×

Follow FIBA on Facebook

06/11/2018
FIBA Family
to read

Infront president Philippe Blatter watches China blossom into huge market for basketball

XI'AN - If there is one person that can evaluate the sports climate in China and basketball's ever-growing presence in the Far East, it's Philippe Blatter.

The President and CEO of Infront Sports and Media, a company that has been around for more than 16 years and has, since 2015, been a part of the Chinese conglomerate Dalian Wanda Group, Blatter makes frequent trips to the Far East country where the FIBA Basketball World Cup 2019 will be staged.

"BASKETBALL HAS BEEN VERY VISIONARY TO BE IN CHINA SO EARLY. IT'S GOING TO BE A GLOBAL EVENT OF THE MAGNITUDE OF THE FIFA WORLD CUP THAT WE'VE SEEN THIS YEAR IN RUSSIA."- Blatter

He's in China every other week and is witnessing first hand how the game has put itself in a strong position in one of the most important sports markets.

Speaking at last month's FIBA World Basketball Summit in the Chinese city of Xi'an, Blatter said: “I came to China for the first time in 1994 and more intensively since I joined Infront in 2005 and then very intensively in 2015 when Wanda acquired Infront.

"One of the key dates for me was the (Beijing) Olympic Games in 2008. I saw at that moment that China really has the goal to become a power nation in sports. Over the last 10 years, I've seen so many changes in the landscape of sports.

"I've noticed the commitment of the government of the highest authorities, not just the central government but the local governments of the cities, there have been huge investments in sports, and infrastructure.

"I’ve seen a huge change in the way companies, Chinese businesses, are seeing sport as a platform to promote their products, as a way to showcase what they have.

"And also the digitization of the country, the way the consumer, and especially the Chinese who are so connected with their mobile and everything. We also speak about esports. I believe there is a Tsunami coming or already here in China of taking over China in esports as it already does in Europe and the United States."


One only needs set foot in China to see the extraordinary interest in all things basketball. It surely looks like the ideal place to stage the World Cup as it has an expanded format from 24 to now 32 teams, with eight cities staging Group Phase games.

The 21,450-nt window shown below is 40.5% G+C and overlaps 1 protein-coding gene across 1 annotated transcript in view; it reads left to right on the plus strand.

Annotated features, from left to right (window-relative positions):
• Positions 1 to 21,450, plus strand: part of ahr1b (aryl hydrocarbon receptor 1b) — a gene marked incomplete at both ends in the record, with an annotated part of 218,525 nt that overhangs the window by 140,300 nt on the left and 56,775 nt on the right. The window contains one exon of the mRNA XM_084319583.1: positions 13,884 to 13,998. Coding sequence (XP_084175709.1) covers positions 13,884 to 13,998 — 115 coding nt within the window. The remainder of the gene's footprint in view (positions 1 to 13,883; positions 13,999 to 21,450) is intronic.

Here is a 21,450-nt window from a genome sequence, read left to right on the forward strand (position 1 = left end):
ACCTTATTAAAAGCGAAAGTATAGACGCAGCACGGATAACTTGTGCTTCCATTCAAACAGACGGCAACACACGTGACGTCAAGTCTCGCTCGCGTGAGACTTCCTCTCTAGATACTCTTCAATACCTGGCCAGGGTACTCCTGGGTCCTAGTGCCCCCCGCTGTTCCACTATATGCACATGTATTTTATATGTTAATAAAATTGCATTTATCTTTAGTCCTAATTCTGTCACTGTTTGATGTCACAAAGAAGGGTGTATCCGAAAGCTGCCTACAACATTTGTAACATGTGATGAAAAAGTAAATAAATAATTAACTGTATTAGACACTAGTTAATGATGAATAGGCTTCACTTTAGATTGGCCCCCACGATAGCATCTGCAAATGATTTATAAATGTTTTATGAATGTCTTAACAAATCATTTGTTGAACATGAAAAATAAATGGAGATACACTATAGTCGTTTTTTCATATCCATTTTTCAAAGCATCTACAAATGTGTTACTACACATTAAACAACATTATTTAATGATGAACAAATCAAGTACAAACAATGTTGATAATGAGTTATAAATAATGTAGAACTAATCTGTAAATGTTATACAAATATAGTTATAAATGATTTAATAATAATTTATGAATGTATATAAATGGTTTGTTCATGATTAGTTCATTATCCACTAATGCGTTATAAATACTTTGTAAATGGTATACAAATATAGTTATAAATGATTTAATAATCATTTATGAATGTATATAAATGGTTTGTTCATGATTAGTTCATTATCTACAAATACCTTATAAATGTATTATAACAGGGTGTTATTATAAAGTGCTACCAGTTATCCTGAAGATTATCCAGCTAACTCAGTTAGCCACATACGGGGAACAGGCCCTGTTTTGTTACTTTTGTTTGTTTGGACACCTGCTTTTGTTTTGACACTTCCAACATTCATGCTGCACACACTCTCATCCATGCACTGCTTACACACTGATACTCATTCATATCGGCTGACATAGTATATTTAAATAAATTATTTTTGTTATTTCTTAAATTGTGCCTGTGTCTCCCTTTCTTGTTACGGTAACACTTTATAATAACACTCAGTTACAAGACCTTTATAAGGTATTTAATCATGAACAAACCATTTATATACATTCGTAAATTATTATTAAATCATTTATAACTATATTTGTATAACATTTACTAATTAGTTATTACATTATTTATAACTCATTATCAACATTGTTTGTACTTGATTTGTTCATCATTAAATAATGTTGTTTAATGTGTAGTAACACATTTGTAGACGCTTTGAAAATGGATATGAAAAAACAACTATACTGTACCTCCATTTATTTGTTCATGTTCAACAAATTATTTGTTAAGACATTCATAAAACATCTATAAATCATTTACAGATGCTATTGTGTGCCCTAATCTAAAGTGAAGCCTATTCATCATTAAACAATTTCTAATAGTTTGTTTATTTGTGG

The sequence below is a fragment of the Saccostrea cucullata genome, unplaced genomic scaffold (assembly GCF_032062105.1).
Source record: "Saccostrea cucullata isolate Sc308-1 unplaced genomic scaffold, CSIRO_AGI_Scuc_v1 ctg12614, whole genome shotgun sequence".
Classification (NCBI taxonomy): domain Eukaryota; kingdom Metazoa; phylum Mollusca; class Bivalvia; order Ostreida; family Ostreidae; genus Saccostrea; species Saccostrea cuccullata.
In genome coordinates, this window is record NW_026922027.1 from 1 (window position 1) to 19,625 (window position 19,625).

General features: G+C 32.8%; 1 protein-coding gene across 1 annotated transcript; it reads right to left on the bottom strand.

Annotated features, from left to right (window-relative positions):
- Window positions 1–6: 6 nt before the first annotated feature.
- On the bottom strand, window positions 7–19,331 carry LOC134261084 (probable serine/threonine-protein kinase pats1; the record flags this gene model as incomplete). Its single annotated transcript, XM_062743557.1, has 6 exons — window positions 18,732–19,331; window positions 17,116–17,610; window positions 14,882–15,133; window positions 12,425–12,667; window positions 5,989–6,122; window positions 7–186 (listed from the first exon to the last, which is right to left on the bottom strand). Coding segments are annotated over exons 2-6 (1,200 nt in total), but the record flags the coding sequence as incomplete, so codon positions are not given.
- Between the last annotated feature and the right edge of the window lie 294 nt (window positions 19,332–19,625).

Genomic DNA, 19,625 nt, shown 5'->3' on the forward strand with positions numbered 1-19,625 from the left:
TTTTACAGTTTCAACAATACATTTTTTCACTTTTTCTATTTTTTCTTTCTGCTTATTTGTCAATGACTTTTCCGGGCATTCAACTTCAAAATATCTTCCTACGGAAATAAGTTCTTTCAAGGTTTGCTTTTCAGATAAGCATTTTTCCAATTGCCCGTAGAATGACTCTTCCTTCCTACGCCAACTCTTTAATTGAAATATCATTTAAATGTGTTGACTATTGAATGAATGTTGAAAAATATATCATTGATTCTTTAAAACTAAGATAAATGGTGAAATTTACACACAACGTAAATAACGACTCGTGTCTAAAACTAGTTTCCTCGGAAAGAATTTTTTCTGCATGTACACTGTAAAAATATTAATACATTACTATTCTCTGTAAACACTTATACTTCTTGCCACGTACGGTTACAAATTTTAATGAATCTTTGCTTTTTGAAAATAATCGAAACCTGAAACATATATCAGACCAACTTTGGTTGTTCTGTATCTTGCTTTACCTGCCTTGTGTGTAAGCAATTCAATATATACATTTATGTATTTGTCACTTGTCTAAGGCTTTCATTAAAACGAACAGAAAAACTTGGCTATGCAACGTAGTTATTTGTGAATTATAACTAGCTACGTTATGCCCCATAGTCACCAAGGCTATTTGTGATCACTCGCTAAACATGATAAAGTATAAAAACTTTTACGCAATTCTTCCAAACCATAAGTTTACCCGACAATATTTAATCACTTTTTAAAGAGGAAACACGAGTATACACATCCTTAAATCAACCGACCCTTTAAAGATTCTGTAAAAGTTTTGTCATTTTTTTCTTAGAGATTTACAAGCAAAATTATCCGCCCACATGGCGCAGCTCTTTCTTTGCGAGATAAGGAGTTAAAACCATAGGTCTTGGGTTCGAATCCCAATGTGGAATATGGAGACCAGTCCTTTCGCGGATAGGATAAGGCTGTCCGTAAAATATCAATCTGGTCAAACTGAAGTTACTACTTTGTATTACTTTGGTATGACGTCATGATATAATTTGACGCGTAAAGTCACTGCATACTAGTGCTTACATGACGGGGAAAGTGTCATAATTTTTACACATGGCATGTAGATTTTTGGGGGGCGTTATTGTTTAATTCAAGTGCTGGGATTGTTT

"Here is another place where basketball is so much further ahead than football because the FIBA Basketball World Cup comes next year to China," he said.

"Basketball has been very visionary to be in China so early. It's going to be a global event of the magnitude of the FIFA World Cup that we've seen this year in Russia. It's a main event next year and we're very proud to be a part of bringing this event to the world."

Blatter also offered some insight on traditional media and the profound change that has been ushered in with digital technology.

"NEW DIGITAL OPPORTUNITIES OPENS UP THE ACCESS TO NEW FANS, AND TO BRING CONTENT TO FANS. I THINK IT'S RIGHT THAT WE HAVE THE CHANCE TO REACH MANY MORE FANS AROUND THE WORLD. WHAT'S IMPORTANT IS HOW TO ENGAGE WITH THEM. IT’S ONE THING TO REACH, BUT ANOTHER THING TO ENGAGE."- Blatter

"Today, with traditional media, it’s very difficult to reach the 16 to 35 (age)," he said. "The reason is they do not consume TV the way we did. They use their mobile, their tablets, but even then, I believe that we need to better understand to use their communication channels.

"All the fans are content creators. I see this, I have twin boys, they are 14, teenagers, when they go to a sports event, they record the way you feel as a fan, how you feel in the corner with all the fans. Then they post it, on Instagram, on youtube, on their channel, the channels that are not mine.

"Then they speak their language, not mine. I think it’s important in the next stage for the brands and for the rights holder not just to create the content and distribute it, but to do it on the channels of our fans and to use their channels, their language, their way of dressing and use also the content they create.

"New digital opportunities opens up the access to new fans, and to bring content to fans. I think it’s right that we have the chance to reach many more fans around the world. What’s important is how to engage with them. It’s one thing to reach, but another thing to engage."

FIBA